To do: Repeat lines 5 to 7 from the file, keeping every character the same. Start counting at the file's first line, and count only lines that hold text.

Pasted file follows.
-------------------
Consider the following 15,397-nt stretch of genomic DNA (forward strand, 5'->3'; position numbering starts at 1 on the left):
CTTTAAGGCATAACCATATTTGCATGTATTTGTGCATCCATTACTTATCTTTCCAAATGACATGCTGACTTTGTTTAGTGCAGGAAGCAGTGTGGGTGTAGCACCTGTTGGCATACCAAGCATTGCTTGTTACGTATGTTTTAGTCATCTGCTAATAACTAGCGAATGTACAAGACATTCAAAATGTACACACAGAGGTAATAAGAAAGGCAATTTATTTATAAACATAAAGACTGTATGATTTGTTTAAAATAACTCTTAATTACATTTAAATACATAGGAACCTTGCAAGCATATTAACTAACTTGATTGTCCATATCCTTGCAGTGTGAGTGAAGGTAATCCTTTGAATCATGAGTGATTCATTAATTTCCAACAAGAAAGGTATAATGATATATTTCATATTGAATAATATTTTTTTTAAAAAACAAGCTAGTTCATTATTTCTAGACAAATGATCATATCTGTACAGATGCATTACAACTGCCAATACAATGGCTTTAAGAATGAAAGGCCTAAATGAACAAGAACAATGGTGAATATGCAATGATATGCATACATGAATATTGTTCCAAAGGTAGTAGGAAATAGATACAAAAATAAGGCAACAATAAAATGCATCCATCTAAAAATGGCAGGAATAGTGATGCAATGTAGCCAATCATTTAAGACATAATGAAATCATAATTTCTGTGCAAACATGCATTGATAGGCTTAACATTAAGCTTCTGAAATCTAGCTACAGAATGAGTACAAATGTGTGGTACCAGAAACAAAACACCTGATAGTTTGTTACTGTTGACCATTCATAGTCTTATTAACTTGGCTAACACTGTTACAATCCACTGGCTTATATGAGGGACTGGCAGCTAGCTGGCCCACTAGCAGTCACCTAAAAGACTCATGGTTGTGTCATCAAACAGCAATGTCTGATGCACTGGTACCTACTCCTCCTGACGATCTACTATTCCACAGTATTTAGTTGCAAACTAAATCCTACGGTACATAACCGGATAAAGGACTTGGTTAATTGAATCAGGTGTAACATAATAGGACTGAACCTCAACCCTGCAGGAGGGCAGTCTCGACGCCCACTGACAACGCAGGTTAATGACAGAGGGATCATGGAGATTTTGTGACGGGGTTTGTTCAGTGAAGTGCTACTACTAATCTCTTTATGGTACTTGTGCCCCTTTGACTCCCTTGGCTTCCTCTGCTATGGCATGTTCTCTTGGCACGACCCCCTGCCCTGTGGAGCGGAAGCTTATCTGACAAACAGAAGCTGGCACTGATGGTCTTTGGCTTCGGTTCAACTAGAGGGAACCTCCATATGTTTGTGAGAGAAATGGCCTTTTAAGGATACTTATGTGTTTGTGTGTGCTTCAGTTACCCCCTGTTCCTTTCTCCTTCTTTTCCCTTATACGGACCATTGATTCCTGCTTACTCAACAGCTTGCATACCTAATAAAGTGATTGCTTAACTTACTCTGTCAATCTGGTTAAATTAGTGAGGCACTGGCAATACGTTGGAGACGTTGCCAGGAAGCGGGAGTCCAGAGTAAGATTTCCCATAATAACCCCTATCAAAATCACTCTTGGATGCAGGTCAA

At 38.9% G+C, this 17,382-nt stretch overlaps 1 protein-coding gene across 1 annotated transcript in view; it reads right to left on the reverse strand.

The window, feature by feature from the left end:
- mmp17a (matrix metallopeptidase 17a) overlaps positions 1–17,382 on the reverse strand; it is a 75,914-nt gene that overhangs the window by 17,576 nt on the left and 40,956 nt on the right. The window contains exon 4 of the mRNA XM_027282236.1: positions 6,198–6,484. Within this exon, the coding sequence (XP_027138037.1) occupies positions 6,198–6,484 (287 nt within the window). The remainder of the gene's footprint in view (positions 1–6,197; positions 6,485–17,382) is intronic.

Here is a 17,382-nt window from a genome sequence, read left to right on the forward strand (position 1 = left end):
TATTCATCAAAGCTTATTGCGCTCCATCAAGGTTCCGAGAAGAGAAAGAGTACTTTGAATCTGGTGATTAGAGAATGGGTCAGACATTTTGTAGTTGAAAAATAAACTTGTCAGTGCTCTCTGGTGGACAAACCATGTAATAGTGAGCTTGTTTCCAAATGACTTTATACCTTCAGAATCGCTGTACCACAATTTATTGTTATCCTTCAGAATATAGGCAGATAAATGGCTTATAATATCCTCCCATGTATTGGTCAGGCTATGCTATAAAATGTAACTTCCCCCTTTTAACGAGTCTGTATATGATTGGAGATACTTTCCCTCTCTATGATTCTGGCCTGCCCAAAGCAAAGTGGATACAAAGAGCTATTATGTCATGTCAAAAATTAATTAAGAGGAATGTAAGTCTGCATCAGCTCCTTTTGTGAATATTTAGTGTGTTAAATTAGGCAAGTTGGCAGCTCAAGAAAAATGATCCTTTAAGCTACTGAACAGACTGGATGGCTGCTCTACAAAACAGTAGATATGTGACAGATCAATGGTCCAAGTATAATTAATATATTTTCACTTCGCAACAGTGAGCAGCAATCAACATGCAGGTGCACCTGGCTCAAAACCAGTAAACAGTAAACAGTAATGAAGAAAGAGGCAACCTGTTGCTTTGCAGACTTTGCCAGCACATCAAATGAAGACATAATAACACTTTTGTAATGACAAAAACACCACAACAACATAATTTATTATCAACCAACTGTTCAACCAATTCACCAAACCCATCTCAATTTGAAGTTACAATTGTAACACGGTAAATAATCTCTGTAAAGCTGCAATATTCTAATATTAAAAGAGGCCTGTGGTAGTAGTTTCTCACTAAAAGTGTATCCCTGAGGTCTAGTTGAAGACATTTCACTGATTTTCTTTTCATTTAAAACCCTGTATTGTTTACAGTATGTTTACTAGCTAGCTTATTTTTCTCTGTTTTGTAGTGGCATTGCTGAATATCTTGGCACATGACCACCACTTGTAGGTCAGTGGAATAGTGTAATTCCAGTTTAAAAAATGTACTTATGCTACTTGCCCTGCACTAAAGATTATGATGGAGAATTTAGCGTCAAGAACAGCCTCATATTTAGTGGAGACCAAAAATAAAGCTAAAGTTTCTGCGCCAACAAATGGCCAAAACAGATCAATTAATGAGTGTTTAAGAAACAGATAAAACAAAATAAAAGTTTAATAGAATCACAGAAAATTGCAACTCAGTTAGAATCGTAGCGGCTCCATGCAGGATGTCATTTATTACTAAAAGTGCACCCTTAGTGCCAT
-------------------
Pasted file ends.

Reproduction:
- mmp17a (matrix metallopeptidase 17a) overlaps positions 1–17,382 on the reverse strand; it is a 75,914-nt gene that overhangs the window by 17,576 nt on the left and 40,956 nt on the right. The window contains exon 4 of the mRNA XM_027282236.1: positions 6,198–6,484. Within this exon, the coding sequence (XP_027138037.1) occupies positions 6,198–6,484 (287 nt within the window). The remainder of the gene's footprint in view (positions 1–6,197; positions 6,485–17,382) is intronic.

Here is a 17,382-nt window from a genome sequence, read left to right on the forward strand (position 1 = left end):
TATTCATCAAAGCTTATTGCGCTCCATCAAGGTTCCGAGAAGAGAAAGAGTACTTTGAATCTGGTGATTAGAGAATGGGTCAGACATTTTGTAGTTGAAAAATAAACTTGTCAGTGCTCTCTGGTGGACAAACCATGTAATAGTGAGCTTGTTTCCAAATGACTTTATACCTTCAGAATCGCTGTACCACAATTTATTGTTATCCTTCAGAATATAGGCAGATAAATGGCTTATAATATCCTCCCATGTATTGGTCAGGCTATGCTATAAAATGTAACTTCCCCCTTTTAACGAGTCTGTATATGATTGGAGATACTTTCCCTCTCTATGATTCTGGCCTGCCCAAAGCAAAGTGGATACAAAGAGCTATTATGTCATGTCAAAAATTAATTAAGAGGAATGTAAGTCTGCATCAGCTCCTTTTGTGAATATTTAGTGTGTTAAATTAGGCAAGTTGGCAGCTCAAGAAAAATGATCCTTTAAGCTACTGAACAGACTGGATGGCTGCTCTACAAAACAGTAGATATGTGACAGATCAATGGTCCAAGTATAATTAATATATTTTCACTTCGCAACAGTGAGCAGCAATCAACATGCAGGTGCACCTGGCTCAAAACCAGTAAACAGTAAACAGTAATGAAGAAAGAGGCAACCTGTTGCTTTGCAGACTTTGCCAGCACATCAAATGAAGACATAATAACACTTTTGTAATGACAAAAACACCACAACAACATAATTTATTATCAACCAACTGTTCAACCAATTCACCAAACCCATCTCAATTTGAAGTTACAATTGTAACACGGTAAATAATCTCTGTAAAGCTGCAATATTCTAATATTAAAAGAGGCCTGTGGTAGTAGTTTCTCACTAAAAGTGTATCCCTGAGGTCTAGTTGAAGACATTTCACTGATTTTCTTTTCATTTAAAACCCTGTATTGTTTACAGTATGTTTACTAGCTAGCTTATTTTTCTCTGTTTTGTAGTGGCATTGCTGAATATCTTGGCACATGACCACCACTTGTAGGTCAGTGGAATAGTGTAATTCCAGTTTAAAAAATGTACTTATGCTACTTGCCCTGCACTAAAGATTATGATGGAGAATTTAGCGTCAAGAACAGCCTCATATTTAGTGGAGACCAAAAATAAAGCTAAAGTTTCTGCGCCAACAAATGGCCAAAACAGATCAATTAATGAGTGTTTAAGAAACAGATAAAACAAAATAAAAGTTTAATAGAATCACAGAAAATTGCAACTCAGTTAGAATCGTAGCGGCTCCATGCAGGATGTCATTTATTACTAAAAGTGCACCCTTAGTGCCAT